The relationship between Ella and her family is very gray, when it’s generally black and white. In my opinion, it’s more real. Why did you decide to do that, rather than make Ella right and her stepfamily ‘evil’?
I think it was because Cinderella is naturally the epitome of cliché. There are so many retellings out there, and even though I wanted my version to be an obvious retelling, I still wanted it to feel different somehow. I knew my story would still be fluffy and cliché as Cinderella fairy tales always are, but I wanted to take some of the edge of the “cheese” of the story. Make it a little less “Disney.” I hope that makes sense. So since I had gone with a contemporary version, it was easier to make the characters a little more real. Gray is a great place for drama!
Which part of the story was your favorite part to write?
Oh, that’s easy. I loved writing Ella & Brian’s first in-person meeting. I had so much fun with that scene. The thing is, I knew that was the moment that everyone would be waiting for. I made it no secret that “Cinder” was the famous movie star Brian Oliver, so from page one, I knew the readers would be anticipating the moment that Ella finds out who Cinder really is. I wanted it to live up to expectations. In fact, the idea of the two Internet friends meeting at a fantasy convention was an idea I’d first thought of for a different novel. I’d had this scene in my mind for years and when I decided to write Cinder & Ella, it just fit so perfectly into the story line that I had to use it. I was really excited to let it finally play out.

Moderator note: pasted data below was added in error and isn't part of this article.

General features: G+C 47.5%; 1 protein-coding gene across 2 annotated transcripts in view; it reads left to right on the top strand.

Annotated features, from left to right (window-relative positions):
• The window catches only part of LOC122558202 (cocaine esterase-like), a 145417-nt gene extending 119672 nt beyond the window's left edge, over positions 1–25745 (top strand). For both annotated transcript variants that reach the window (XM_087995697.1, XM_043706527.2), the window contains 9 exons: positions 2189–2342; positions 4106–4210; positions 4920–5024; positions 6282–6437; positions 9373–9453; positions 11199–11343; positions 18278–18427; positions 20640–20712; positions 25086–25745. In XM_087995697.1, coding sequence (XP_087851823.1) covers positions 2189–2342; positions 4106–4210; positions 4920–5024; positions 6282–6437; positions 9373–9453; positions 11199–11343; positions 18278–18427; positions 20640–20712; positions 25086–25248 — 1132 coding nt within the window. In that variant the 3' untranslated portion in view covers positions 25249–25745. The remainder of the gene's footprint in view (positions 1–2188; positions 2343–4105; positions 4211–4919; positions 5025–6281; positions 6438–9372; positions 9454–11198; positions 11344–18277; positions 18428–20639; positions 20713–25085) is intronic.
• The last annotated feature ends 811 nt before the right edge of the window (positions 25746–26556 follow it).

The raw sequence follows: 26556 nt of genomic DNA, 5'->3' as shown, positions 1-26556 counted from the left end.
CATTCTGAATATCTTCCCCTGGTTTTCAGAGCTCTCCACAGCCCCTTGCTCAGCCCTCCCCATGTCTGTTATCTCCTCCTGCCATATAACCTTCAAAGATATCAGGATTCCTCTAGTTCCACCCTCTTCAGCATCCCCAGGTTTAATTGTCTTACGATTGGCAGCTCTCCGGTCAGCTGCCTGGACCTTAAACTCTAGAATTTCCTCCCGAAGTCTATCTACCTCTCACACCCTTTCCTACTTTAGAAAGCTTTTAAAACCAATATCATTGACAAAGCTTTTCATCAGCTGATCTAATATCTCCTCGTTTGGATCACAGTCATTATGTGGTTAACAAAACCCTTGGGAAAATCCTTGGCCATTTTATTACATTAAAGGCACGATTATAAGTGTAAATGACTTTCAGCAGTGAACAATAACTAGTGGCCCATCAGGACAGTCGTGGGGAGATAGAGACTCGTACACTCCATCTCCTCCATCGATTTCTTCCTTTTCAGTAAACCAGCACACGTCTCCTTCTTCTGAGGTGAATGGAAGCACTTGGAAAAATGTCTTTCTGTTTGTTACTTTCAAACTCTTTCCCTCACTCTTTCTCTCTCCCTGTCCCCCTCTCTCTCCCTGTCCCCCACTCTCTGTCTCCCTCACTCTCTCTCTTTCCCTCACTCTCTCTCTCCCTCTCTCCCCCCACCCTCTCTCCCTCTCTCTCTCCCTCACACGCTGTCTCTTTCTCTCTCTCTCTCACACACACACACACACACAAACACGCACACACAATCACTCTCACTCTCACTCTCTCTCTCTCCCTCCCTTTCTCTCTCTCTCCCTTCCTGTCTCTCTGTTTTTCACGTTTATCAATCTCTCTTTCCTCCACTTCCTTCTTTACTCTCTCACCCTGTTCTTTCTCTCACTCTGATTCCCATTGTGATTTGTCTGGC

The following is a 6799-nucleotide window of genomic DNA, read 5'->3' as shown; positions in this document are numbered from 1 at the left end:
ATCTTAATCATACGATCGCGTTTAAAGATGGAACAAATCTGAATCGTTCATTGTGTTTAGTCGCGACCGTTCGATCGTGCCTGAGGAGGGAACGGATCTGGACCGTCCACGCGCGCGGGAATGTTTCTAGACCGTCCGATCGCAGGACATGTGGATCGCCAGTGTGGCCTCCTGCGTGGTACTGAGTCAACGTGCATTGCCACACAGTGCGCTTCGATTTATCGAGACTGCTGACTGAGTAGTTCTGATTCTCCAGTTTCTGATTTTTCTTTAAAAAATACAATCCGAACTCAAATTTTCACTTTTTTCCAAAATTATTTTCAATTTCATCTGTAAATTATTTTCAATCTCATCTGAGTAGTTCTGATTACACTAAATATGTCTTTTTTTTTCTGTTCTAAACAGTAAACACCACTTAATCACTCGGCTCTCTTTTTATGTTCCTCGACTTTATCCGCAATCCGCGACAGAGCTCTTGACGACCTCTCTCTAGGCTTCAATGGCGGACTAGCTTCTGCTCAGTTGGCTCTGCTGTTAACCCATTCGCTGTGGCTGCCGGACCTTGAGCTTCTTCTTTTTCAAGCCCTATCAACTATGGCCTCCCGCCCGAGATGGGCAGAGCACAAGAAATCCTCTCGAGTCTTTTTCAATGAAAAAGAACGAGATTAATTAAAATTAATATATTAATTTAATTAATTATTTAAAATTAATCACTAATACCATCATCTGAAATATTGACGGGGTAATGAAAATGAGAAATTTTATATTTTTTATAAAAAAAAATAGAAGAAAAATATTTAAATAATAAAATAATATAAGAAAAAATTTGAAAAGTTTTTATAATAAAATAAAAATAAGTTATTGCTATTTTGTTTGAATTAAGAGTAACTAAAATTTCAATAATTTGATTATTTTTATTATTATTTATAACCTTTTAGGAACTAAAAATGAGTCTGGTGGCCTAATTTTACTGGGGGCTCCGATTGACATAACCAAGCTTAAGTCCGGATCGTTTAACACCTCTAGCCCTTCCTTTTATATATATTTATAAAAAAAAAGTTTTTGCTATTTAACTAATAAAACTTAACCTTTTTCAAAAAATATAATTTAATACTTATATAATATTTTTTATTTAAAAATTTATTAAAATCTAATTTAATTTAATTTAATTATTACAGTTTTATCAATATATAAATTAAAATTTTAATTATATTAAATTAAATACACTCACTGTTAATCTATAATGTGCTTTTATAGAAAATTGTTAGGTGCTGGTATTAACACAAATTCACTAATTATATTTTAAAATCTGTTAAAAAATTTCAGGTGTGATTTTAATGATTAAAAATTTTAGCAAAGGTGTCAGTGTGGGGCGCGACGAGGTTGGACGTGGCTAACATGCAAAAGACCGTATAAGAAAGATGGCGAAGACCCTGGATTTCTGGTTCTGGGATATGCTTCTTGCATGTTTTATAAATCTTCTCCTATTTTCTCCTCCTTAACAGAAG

Thanks so much for your willingness to answer these questions!
You are so welcome! Thanks for having me stop by! I hope everyone loves the book as much as I do. Cinderella is my all-time favorite story, so this book, especially, is very dear to my heart.
What are some other adaptations of Cinderella that you enjoy?
Until next time, fellow wonderers!